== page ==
In the eyes of many people around the world, the threat of COVID-19 is finished — the WHO officially declared an end to the pandemic in May, and no one could be blamed for enjoying a sigh of relief.
But while infections and hospitalizations are still far lower than they were at the height of the health crisis, new viral strains that bypass immunity from vaccines and previous infection are a cause for concern in the months to come.
The major strain researchers are tracking is EG.5, or Eris, alongside a similarly mutated version called FL.1.5.1, or Fornax. Former FDA commissioner Dr. Scott Gottlieb said in an interview on CBS News’ Face the Nation Sunday that these strains are causing about 600,000 infections per day in the U.S. based on wastewater data. About 10,000 people were hospitalized last week, said Gottlieb, who is on the board of directors at Pfizer.
That’s far fewer than this time last year, but it’s still early, said Gottlieb. A silver lining of the Eris strain is that it “isn’t setting off any alarm bells as far as disease severity, although early reports show it may be more transmissible” than Omicron or lesser known strains like Arcturus from earlier this year, according to a report from Yale Medicine.
What protections do we have in place for these new strains? Vaccines will continue to provide the most important and widespread immunity, said current FDA commissioner Dr. Robert Califf Tuesday in a public forum arranged by the Alliance for a Stronger FDA. He called the upcoming months — a time when COVID, flu and RSV infections are known to converge — “the big test.”
“For the first time in history, we have effective vaccines for all three of the major viruses that kill people in the fall and winter that are my age,” Califf, who is 72, said. “And I’ll just make a prediction: When you look at death rates by county, city, state, country, it’s going to be directly proportional to the number of people to get the appropriate vaccinations.”
Shots, shots, shots
The good news is that the vaccines from companies like Pfizer, Moderna and Novavax are now proving effective at protecting against the new variants. And public funding has fueled a push to develop the next generation of vaccines and treatments as the Biden administration announced a $5 billion project for more effective options.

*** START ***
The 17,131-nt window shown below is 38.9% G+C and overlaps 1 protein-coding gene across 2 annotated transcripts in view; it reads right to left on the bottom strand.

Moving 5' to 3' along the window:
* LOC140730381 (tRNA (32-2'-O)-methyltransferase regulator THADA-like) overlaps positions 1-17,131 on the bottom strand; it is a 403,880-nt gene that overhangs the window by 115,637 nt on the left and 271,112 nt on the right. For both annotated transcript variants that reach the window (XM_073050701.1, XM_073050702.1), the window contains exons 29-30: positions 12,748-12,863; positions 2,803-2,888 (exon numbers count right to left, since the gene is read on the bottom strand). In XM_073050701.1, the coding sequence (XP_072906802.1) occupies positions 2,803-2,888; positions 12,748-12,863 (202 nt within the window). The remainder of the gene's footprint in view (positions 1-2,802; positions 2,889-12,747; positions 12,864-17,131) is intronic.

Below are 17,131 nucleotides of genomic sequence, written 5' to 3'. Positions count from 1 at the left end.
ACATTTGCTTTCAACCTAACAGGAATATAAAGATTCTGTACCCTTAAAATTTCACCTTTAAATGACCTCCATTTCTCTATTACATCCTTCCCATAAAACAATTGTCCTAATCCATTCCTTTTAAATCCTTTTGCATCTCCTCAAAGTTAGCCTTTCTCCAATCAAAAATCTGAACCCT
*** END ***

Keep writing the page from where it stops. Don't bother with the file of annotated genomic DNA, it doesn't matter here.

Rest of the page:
The new wave of vaccines will likely be recommended for the public in mid to late September.
Pfizer’s tanking revenue from its Comirnaty COVID vaccine illustrated the financial need for an updated version this fall, and the data has shown that their newest shot is prepared for the fight.
The U.S. company and its German partner BioNTech announced last week that the vaccine was effective against the Eris strain in mice and could be launched as early as the end of August depending on regulatory approval.
Similarly, Novavax showed that its COVID vaccine produced an antibody response to Eris and Arcturus variants in animal studies. The Novavax shot, which has not been approved but authorized for emergency use, is also expected to roll out in the next couple weeks. The company, which is much smaller than Pfizer, saw a notable jump in share price after the announcement.
Moderna also demonstrated that its vaccine was effective against the Eris and Fornax variants in a human clinical trial. The company has submitted the updated shot for approval in the U.S., Europe and other countries around the world.
The ongoing saga of COVID — despite the all-too-human inclination to wish it were over — is continuing to evolve, and the biopharma sector is adapting along with it, said Gottlieb.
“We have to have a lot of humility around this virus — there's a lot we don't understand and it's continuing to surprise us … but this does look like it's going to be a flu-like paradigm where there's going to be new variants that emerge each year,” Gottlieb said in the CBS interview. “Hopefully we'll guess right in terms of how we formulate the vaccines, but you're going [to] need updated protection like you do from flu to try to match the vaccine against the variant that's circulating.”